Best chili in Austin
West Campus barbecue mainstay Freedmen’s has long been a great spot for upscale barbecue, so it stands to reason that they do a great pit chili. The dish gets the gourmet treatment here, with chopped brisket, pulled pork and beer anchoring the chili, aided by a pureed blend of onion, garlic, bell peppers and jalapenos. A liberal seasoning of paprika and cumin finish the dish, which is cooked on the barbecue pit and served with Fritos, pickled onions, smoked cheddar and chives. (Note: there’s a great selection of whiskey here, too.)
Photograph: Courtesy Freedmen's
Andrew Curren is serious about chili—he shows up twice on our list. His 24 Diner version is dubbed the “No-Bean Chili,” and is a late night bar counter favorite. The chili combines brisket and chuck roast with poblano peppers, Lone Star beer, red onions and jalapenos for a meaty and savory bowl of red. Some shredded cheddar cheese and a slice of cornbread complete the meal. Grab a weighty Stolpman syrah or Marietta zinfandel from the diner’s excellent wine list (curated by master sommelier Craig Collins) as a pairing.
Photograph: Courtesy 24 Diner
The old guard favorite of many Austinites, Texas Chili Parlor’s gruff service, dive bar ethos and 70s vibe make it a popular spot for UT students, tourists and the lege. A standard bowl of red comes in three different heat levels, while a “chili with beans” range includes venison, white pork and hatch chile, as well as a five bean vegetarian version. There’s a full bar here, but simple is best: grab a Negra Modelo or a Shiner and soak in one of Austin’s classic institutions.
Photograph: Courtesy Texas Chili Parlor
A longtime favorite for late-night sustenance, Frank’s chili can be ordered by itself, but many opt to employ it on the restaurant’s chili dog on waffle fries. Owner Daniel Northcutt based the recipe on a firehouse chili-style learned from his father, then added extra cumin for an earthy flavor profile. As per Texas rules, no beans are used, but you’ll find primary flavors of onion, garlic, ground beef and tomato. There’s mild to moderate heat here, as Frank’s clientele include a lot of children, so don’t expect blazing spice (onions and jalapeno add-ons are available).
Photograph: Courtesy Frank
Chef-owner James Holmes has 70s Austin in mind with his old school chile con carne. His Texas-style bowl of red is based off older recipes from the famed Terlingua chili cook-off, with bacon fat, onion, garlic and ground meat at the forefront. Holmes says that “chili needs to make you sweat a bit!” To that end, his secret blend of chili powders and purees are added to give a slow afterburn to the diner’s palate. The plate is served simply with saltines—“the go-to utensil of chili cook-off judges,” per Holmes—and garnishes of onions, cheese and jalapenos.
Photograph: Lucy's Fried Chicken
As a counterpoint to 24 Diner’s no bean version, Drew Curren’s other American restaurant Irene’s goes veggie with his chili at Irene’s. Austin Beerworks’ soon-to- depart Black Thunder schwarzbier is paired with both kidney and black beans along with dried chiles, then playfully garnished with popcorn, cheese and sour cream. While you’re there, grab a slice of strawberry cake for dessert.
Photograph: Courtesy Irene's
A frequent lunch special and carry-out item, Salt & Time’s chili has what co-owner Ben Runkle calls “an unfair advantage” since they employ ground and browned butcher shop trimmings for added flavor. A balanced mix of dried guajillo, pasilla and chipotle peppers are used in the shop’s classic Texas red, along with sauteed onions and garlic. The shop thickens their chili with masa for a heartier texture, and slow cooks it until ready to serve.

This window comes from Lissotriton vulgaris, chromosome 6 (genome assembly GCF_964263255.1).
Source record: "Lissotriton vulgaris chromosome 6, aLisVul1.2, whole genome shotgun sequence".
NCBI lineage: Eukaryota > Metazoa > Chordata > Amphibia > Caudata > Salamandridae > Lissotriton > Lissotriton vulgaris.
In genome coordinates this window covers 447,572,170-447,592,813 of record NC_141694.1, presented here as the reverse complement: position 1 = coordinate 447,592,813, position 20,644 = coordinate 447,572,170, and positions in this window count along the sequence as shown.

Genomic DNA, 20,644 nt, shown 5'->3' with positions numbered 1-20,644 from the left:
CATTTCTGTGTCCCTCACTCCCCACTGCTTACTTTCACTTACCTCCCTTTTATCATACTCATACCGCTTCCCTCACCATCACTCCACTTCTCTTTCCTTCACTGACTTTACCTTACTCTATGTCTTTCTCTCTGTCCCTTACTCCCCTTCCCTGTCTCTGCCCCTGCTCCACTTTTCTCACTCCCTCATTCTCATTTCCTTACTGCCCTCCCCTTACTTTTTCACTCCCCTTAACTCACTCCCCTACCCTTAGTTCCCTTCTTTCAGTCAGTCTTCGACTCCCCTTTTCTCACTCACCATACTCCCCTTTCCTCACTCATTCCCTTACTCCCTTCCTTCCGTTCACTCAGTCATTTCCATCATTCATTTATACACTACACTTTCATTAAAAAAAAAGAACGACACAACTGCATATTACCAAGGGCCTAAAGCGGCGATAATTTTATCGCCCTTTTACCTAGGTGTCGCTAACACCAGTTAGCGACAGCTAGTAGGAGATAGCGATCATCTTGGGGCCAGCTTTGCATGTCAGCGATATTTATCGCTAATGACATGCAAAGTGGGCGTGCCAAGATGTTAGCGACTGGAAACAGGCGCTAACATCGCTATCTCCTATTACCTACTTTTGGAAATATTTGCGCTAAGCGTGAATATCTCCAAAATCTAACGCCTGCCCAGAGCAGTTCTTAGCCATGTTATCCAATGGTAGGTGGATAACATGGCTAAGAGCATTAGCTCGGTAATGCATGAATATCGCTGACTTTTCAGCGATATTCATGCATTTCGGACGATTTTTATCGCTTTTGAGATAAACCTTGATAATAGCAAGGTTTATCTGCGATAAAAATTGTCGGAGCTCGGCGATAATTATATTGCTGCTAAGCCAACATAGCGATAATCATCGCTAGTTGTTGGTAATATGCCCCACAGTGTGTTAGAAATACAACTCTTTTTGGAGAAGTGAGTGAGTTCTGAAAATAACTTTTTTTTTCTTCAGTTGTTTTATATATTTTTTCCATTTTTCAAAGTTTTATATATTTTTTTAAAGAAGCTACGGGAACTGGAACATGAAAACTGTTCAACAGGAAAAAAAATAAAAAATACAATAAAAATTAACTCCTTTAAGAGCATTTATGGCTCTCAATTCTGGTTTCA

Photograph: Courtesy Salt & Time
After conquering barbecue and breakfast tacos, Miguel Vidal now has his sights set on chili. Valentina’s winter warmer is tomato-based, with what he terms a “simple mix of chilis and spices.” Among them are garlic, cumin, paprika, serranos and cooked onions. The bonus here is Vidal’s addition of some mesquite smoked beef or pork: it’s usually some combination of brisket tips and pulled pork. After an initial cook on the stove, the chili is finished on the pit for added smokiness, then plated for diners with cheese, pico de gallo and a warm flour tortilla.
Photograph: Courtesy Valentina's Tex Mex BBQ
This roving truck casts a wide net for chili lovers: variations named after Texas cities offer a range of ingredient and flavor combinations. Their San Antonio chili is a beef and pork-based hearty chili utilizing seeded chili pods and chili puree for a rib-sticking carnivore feast. (No beans or tomatoes for the Alamo City.) The Austin chili goes the opposite direction—it’s a vegetarian lentil chili with tomatoes, but still delivers classic chili heat and spice. Three other variants honor El Paso, Houston and Dallas, and sides of potato salad, Fritos and cornbread are also on offer. The truck is a frequent visitor at both Austin Beerworks and Oskar Blues breweries.
Photograph: Courtesy Texas Chili Queens
Crestview favorite Black Star complements their smart brewpub beer list with a classic bowl of red. Their “Hill Country-style” chili on the dinner menu uses beef chuck from 44 Farms, and adds heat from a blend of chipotle, ancho and guajillo peppers. Garnishes of onions, jalapenos and cheddar complete the plate, which pairs well with the crisp, housemade Self Esteem blonde.
Photograph: Courtesy Black Star Co-Op
South Lamar’s Black Sheep continues to pack in guests with a mix of loud conversation, big burgers and draft beer. Their chili is a surprise dark horse on this list: Black Sheep uses angus chuck beef and some bacon for protein, then adds onion, jalapenos, garlic and a house blend of chili spices. Beans, Fritos and sour cream are available as add-ins.
Photograph: Courtesy Yelp/Chiqui B.